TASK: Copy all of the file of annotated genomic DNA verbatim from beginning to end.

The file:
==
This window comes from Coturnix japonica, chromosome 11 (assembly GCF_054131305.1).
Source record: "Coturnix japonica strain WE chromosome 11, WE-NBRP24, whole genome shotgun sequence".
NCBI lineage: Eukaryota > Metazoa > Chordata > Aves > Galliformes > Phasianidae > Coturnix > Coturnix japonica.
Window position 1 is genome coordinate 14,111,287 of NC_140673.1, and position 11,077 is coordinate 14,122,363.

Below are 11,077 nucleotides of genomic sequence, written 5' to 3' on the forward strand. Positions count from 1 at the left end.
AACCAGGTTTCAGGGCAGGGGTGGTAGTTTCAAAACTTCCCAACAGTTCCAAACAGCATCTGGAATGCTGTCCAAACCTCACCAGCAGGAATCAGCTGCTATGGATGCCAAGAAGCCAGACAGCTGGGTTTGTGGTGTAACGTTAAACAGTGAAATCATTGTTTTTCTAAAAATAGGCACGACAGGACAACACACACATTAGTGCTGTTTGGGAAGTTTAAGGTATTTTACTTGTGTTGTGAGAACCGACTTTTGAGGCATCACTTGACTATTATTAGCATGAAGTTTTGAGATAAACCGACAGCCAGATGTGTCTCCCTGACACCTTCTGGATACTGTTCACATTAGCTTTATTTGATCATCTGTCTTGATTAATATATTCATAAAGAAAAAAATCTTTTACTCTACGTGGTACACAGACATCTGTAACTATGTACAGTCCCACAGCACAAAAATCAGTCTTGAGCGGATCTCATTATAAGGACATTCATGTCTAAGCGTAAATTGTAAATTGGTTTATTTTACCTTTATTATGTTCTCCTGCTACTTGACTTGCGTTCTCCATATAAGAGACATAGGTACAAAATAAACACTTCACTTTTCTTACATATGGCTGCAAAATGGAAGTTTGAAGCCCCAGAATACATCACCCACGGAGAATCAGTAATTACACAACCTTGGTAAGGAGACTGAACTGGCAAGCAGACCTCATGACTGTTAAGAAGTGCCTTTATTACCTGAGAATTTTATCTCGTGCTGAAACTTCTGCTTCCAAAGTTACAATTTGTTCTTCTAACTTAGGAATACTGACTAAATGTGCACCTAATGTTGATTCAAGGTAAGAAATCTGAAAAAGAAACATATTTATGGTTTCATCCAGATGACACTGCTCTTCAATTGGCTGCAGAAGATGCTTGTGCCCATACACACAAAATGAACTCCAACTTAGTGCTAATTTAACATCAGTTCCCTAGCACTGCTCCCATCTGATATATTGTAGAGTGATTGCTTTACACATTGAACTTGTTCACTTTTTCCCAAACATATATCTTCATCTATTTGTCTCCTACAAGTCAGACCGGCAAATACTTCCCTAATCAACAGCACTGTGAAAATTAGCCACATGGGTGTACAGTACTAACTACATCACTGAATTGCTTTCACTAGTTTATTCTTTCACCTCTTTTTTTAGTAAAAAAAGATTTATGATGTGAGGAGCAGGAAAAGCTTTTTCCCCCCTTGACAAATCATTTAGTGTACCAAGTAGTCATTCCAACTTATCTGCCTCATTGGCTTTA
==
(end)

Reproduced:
This window comes from Coturnix japonica, chromosome 11 (assembly GCF_054131305.1).
Source record: "Coturnix japonica strain WE chromosome 11, WE-NBRP24, whole genome shotgun sequence".
NCBI lineage: Eukaryota > Metazoa > Chordata > Aves > Galliformes > Phasianidae > Coturnix > Coturnix japonica.
Window position 1 is genome coordinate 14,111,287 of NC_140673.1, and position 11,077 is coordinate 14,122,363.

Below are 11,077 nucleotides of genomic sequence, written 5' to 3' on the forward strand. Positions count from 1 at the left end.
AACCAGGTTTCAGGGCAGGGGTGGTAGTTTCAAAACTTCCCAACAGTTCCAAACAGCATCTGGAATGCTGTCCAAACCTCACCAGCAGGAATCAGCTGCTATGGATGCCAAGAAGCCAGACAGCTGGGTTTGTGGTGTAACGTTAAACAGTGAAATCATTGTTTTTCTAAAAATAGGCACGACAGGACAACACACACATTAGTGCTGTTTGGGAAGTTTAAGGTATTTTACTTGTGTTGTGAGAACCGACTTTTGAGGCATCACTTGACTATTATTAGCATGAAGTTTTGAGATAAACCGACAGCCAGATGTGTCTCCCTGACACCTTCTGGATACTGTTCACATTAGCTTTATTTGATCATCTGTCTTGATTAATATATTCATAAAGAAAAAAATCTTTTACTCTACGTGGTACACAGACATCTGTAACTATGTACAGTCCCACAGCACAAAAATCAGTCTTGAGCGGATCTCATTATAAGGACATTCATGTCTAAGCGTAAATTGTAAATTGGTTTATTTTACCTTTATTATGTTCTCCTGCTACTTGACTTGCGTTCTCCATATAAGAGACATAGGTACAAAATAAACACTTCACTTTTCTTACATATGGCTGCAAAATGGAAGTTTGAAGCCCCAGAATACATCACCCACGGAGAATCAGTAATTACACAACCTTGGTAAGGAGACTGAACTGGCAAGCAGACCTCATGACTGTTAAGAAGTGCCTTTATTACCTGAGAATTTTATCTCGTGCTGAAACTTCTGCTTCCAAAGTTACAATTTGTTCTTCTAACTTAGGAATACTGACTAAATGTGCACCTAATGTTGATTCAAGGTAAGAAATCTGAAAAAGAAACATATTTATGGTTTCATCCAGATGACACTGCTCTTCAATTGGCTGCAGAAGATGCTTGTGCCCATACACACAAAATGAACTCCAACTTAGTGCTAATTTAACATCAGTTCCCTAGCACTGCTCCCATCTGATATATTGTAGAGTGATTGCTTTACACATTGAACTTGTTCACTTTTTCCCAAACATATATCTTCATCTATTTGTCTCCTACAAGTCAGACCGGCAAATACTTCCCTAATCAACAGCACTGTGAAAATTAGCCACATGGGTGTACAGTACTAACTACATCACTGAATTGCTTTCACTAGTTTATTCTTTCACCTCTTTTTTTAGTAAAAAAAGATTTATGATGTGAGGAGCAGGAAAAGCTTTTTCCCCCCTTGACAAATCATTTAGTGTACCAAGTAGTCATTCCAACTTATCTGCCTCATTGGCTTTA